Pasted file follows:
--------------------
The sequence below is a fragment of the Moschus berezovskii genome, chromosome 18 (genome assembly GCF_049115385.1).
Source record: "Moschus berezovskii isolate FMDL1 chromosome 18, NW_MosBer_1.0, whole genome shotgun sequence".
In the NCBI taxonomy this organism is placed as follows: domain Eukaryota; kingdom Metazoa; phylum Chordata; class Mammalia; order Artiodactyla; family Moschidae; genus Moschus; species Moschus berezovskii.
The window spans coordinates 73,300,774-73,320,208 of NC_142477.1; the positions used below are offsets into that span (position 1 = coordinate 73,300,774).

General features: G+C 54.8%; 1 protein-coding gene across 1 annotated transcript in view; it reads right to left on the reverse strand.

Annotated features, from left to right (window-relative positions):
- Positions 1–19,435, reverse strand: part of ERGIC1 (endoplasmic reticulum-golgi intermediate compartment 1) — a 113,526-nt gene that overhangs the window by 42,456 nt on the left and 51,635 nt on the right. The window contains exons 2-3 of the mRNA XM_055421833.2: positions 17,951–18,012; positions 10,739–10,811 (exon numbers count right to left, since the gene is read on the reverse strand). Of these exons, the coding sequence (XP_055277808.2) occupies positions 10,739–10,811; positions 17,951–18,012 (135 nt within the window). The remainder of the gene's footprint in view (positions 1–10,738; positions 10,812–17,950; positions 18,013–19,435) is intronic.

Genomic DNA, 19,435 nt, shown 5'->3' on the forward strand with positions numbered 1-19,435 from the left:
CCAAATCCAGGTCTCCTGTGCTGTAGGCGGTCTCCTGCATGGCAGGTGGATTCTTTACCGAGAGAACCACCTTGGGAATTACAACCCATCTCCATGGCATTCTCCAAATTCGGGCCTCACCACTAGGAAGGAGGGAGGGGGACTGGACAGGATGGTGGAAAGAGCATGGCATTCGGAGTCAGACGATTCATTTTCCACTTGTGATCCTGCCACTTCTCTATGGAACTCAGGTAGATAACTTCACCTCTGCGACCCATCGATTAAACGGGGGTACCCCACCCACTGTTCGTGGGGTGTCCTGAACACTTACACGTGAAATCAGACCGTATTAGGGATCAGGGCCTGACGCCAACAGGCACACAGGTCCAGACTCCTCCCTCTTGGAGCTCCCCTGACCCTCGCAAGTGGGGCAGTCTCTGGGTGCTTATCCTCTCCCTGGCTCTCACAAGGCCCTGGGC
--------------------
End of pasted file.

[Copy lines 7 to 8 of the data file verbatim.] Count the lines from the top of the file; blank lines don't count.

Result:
- Positions 1–19,435, reverse strand: part of ERGIC1 (endoplasmic reticulum-golgi intermediate compartment 1) — a 113,526-nt gene that overhangs the window by 42,456 nt on the left and 51,635 nt on the right. The window contains exons 2-3 of the mRNA XM_055421833.2: positions 17,951–18,012; positions 10,739–10,811 (exon numbers count right to left, since the gene is read on the reverse strand). Of these exons, the coding sequence (XP_055277808.2) occupies positions 10,739–10,811; positions 17,951–18,012 (135 nt within the window). The remainder of the gene's footprint in view (positions 1–10,738; positions 10,812–17,950; positions 18,013–19,435) is intronic.

Genomic DNA, 19,435 nt, shown 5'->3' on the forward strand with positions numbered 1-19,435 from the left: